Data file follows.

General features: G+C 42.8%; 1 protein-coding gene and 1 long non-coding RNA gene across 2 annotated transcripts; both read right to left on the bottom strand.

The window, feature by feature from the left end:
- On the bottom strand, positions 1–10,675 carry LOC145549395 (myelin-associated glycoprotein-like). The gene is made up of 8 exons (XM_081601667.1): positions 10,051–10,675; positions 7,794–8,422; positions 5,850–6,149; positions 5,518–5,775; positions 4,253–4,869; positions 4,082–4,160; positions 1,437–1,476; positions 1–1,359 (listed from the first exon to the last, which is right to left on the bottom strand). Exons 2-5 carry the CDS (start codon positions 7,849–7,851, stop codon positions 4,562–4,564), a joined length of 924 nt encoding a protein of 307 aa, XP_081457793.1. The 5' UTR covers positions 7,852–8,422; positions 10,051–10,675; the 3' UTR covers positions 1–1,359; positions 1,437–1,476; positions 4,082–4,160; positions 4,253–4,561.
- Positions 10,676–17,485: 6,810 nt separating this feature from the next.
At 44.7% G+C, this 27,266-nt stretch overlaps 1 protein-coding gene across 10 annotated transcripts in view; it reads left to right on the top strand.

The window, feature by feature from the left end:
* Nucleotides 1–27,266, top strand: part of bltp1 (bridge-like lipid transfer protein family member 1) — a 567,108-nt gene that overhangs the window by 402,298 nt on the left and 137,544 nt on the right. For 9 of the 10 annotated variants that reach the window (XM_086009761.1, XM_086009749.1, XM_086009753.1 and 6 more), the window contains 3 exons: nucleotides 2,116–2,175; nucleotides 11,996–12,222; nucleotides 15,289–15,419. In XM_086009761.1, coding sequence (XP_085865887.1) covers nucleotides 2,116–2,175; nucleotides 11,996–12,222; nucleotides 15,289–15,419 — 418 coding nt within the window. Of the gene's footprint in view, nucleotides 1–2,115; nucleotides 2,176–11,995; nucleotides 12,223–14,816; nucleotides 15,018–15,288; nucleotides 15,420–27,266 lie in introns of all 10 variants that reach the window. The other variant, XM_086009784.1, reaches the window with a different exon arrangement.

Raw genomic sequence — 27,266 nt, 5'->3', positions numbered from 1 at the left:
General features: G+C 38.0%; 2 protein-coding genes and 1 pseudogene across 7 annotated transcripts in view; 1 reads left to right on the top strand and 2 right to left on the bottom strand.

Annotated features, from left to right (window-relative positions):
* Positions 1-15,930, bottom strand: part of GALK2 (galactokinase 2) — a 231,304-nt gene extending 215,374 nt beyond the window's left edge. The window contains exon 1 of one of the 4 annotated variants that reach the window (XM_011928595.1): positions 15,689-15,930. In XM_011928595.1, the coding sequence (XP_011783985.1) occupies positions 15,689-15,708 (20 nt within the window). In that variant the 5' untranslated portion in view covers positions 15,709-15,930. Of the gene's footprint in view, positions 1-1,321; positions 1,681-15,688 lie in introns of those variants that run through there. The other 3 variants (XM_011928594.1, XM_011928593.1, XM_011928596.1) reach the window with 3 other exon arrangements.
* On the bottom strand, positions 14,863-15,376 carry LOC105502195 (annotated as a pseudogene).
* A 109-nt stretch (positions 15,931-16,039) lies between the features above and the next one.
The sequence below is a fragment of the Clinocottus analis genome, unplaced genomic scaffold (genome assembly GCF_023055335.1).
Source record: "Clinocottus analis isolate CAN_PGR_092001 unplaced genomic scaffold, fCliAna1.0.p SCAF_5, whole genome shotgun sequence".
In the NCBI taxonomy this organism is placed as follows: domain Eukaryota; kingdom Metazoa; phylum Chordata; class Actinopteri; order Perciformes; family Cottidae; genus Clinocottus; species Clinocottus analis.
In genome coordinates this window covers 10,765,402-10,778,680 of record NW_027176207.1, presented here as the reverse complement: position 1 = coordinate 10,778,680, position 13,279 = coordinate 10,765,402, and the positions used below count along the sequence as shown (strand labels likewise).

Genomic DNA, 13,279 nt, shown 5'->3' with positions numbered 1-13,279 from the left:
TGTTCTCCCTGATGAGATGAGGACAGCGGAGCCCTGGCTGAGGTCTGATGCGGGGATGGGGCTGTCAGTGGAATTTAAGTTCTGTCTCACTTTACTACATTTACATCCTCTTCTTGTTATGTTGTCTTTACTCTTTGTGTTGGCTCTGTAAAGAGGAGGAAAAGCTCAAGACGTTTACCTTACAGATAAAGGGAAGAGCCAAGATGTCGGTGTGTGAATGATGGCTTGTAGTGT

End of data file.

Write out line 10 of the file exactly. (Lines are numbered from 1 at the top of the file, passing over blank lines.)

Annotated features, from left to right (window-relative positions):